As was acknowledged at the outset of this paper, this seizure begins with an evocation of the absence of memory: “It’s the same at the start of every seizure, also what she remembers at the start of every seizure, just like she remembers now that all this now that’s upon her now she will hardly remember later, if there is a later, there’s never a guarantee of a later …” (TFv4 542). The diction is particularly distinct: three uses of remember(s), three uses of now, and three uses of later, interlinked within each other. The blurring of time here at the onset of the seizure prepares the reader for dizzying signiconic echoes of text present in Xanther’s “experience” of the seizure, words and phrases from earlier and later in the series repeated, blurred, in a variety of visual techniques. It is here that we get the aforementioned French phrase, notably its sole appearance in the series so far: “Maudits, les noms qu’Adam donna / Le monde emmêlent / De myosotis” (“Cursed, the names that Adam gave the world tangled by forget-me-nots,” TFv4 p. 552; Figures 5 and 6). The significance here remains the question of naming. As was seen with Satya in TFv3, naming with Xanther becomes a short-hand for the recognition of the familiar life-story of each individual, and the naming serves as the narration of that self. While it is impossible to say how this concept would evolve over the course of the series, its centrality here in The Familiar as well as in the tangential short story “Love is Not a Flame” is unmistakable.36 Nonetheless, the evocation of the forget-me-not together with the signification of names in a moment where Xanther, mid-seizure, is effectively without memory highlights how these elements remain indelibly linked.

Figure 5
Figure 5

Conclusion of Xanther’s seizure (TFv4 552-53).

Figure 6
Figure 6

Close-up of French phrase in Xanther’s seizure (TFv4 552).

While the full interpretation here remains ambiguous within the context of the unfinished series, it bears on the return to the question of naming later in the novel, where Xanther learns that her own name came sometime after she was born, and thereby remarks while thinking of her cat, “So I came into this world without a name too?” (TFv4 709). Astair’s response of “You already had a name, we just had to find it” (TFv4 710) gestures again to Cavarero, who views the birth of the individual as the emergence of their uniqueness and unity: “Within the scene of birth, the unity of the newborn is materially visible and incontrovertible through its glaring [plateale] appearance. As a result, the newborn absolutely cannot be defined as discontinuous because time is not yet there, even if it begins to pass.”37 In this regard, Danielewski, through the conversation of Astair and her daughter Xanther, further presents the name as a manifestation of a person’s uniqueness. Xanther’s response, however, is telling: “I, like, so want to believe that, but sometimes I think that’s all backwards, like, uh, isn’t it not us that makes our name but the name that’s making us?” (TFv4 710, emphasis in the original). This appears as one potential interpretation of the “cursed” notion of names from Xanther’s seizure, an opposing view to Cavarero’s understanding of the narratable self that could be best understood as a strict nominalism, an idea of naming as power that fixes an identity. In a way this should not be surprising for Xanther, given her linguistic vulnerability as to her own identity and her epilepsy. Rather, this act of questioning further underscores how Cavarero’s theory serves as a key interpretive tool for the series: Xanther proceeds to try to name her cat again and acknowledges that the cat’s identity is more than a sum of individual characteristics like having fur, teeth, and closed eyes. That the reverse of attempting to name the cat what he is not also fails merely underscores the point that naming is not nominalism in the text.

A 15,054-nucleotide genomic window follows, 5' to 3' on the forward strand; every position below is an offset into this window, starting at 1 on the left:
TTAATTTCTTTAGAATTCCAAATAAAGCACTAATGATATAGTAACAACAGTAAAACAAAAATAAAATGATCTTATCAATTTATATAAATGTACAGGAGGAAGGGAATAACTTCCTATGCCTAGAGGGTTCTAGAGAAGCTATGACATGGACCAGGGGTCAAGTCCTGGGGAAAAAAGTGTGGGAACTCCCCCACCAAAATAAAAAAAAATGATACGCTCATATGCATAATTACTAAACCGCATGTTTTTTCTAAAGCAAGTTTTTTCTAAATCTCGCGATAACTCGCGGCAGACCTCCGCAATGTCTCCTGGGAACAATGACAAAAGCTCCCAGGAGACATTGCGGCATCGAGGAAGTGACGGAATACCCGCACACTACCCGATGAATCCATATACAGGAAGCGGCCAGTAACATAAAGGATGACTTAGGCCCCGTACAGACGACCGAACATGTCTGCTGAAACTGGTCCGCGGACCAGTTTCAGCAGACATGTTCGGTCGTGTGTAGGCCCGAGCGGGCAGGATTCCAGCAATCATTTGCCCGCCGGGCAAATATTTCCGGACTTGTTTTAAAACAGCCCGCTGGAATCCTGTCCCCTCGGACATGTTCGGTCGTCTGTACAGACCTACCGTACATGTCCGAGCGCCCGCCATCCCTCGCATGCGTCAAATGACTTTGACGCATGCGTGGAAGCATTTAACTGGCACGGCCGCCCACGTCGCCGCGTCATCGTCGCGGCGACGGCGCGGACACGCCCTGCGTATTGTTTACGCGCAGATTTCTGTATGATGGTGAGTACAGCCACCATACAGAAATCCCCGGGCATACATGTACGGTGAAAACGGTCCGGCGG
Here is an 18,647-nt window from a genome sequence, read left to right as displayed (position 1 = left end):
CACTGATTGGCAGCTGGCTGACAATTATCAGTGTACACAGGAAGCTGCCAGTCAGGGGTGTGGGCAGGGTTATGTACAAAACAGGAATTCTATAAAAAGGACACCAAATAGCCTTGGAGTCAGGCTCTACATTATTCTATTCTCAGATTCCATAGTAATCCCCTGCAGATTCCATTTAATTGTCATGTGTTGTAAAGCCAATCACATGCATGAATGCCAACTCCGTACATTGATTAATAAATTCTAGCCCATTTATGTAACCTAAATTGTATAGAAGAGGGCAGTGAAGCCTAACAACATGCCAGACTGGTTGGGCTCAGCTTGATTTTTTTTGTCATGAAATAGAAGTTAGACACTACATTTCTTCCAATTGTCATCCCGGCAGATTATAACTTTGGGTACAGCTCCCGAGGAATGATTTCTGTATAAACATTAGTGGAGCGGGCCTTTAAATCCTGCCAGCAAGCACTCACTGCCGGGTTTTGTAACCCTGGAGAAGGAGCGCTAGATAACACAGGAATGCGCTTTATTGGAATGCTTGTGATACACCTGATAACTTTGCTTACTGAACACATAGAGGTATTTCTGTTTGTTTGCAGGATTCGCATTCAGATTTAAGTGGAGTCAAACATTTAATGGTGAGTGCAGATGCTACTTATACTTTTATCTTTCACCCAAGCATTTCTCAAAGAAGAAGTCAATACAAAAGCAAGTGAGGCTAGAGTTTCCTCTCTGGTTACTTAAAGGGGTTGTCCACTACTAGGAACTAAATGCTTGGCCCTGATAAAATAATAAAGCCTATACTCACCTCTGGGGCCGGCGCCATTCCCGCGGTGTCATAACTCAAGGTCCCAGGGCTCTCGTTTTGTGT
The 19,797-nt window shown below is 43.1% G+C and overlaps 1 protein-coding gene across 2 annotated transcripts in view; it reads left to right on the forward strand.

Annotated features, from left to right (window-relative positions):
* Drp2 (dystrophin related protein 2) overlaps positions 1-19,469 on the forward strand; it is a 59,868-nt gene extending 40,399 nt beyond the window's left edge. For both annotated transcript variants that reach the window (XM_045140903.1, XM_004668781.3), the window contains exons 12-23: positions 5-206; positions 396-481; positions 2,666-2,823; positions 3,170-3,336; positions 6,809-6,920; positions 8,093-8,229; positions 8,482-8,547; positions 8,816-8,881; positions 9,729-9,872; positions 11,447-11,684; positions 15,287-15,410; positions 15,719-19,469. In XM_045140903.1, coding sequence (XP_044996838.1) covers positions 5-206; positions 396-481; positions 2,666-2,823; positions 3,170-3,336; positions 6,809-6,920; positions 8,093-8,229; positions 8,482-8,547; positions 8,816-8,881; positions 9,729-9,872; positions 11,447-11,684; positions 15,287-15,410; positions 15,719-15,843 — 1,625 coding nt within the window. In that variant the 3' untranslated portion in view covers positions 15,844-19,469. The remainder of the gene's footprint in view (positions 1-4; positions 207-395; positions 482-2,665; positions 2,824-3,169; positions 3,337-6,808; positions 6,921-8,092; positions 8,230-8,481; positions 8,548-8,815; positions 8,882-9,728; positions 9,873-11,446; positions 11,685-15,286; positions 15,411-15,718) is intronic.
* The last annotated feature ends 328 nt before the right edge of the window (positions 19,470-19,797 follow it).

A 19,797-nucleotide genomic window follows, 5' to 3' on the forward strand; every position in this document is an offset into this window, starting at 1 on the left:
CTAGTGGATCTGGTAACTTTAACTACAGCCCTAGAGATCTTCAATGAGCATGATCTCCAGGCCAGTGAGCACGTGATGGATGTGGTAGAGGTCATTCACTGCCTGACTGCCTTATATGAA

Ultimately, instead, Xanther does not name the cat, just as she did not name the lioness Satya or the menagerie of animals encountered in her backyard. She uncovers the name when she meets the cat’s previous owner, Tian Li, and, in a sense, recognizes what the cat actually is. Xanther’s first utterance of the name catches everyone by surprise, including the reader who sees it as an effaced word in the text (TFv5 338), long before the cat’s name is fully and properly uttered in the text at the end of the volume:

Figure 7
Figure 7

Reveal of the cat’s name (TFv5 830-31).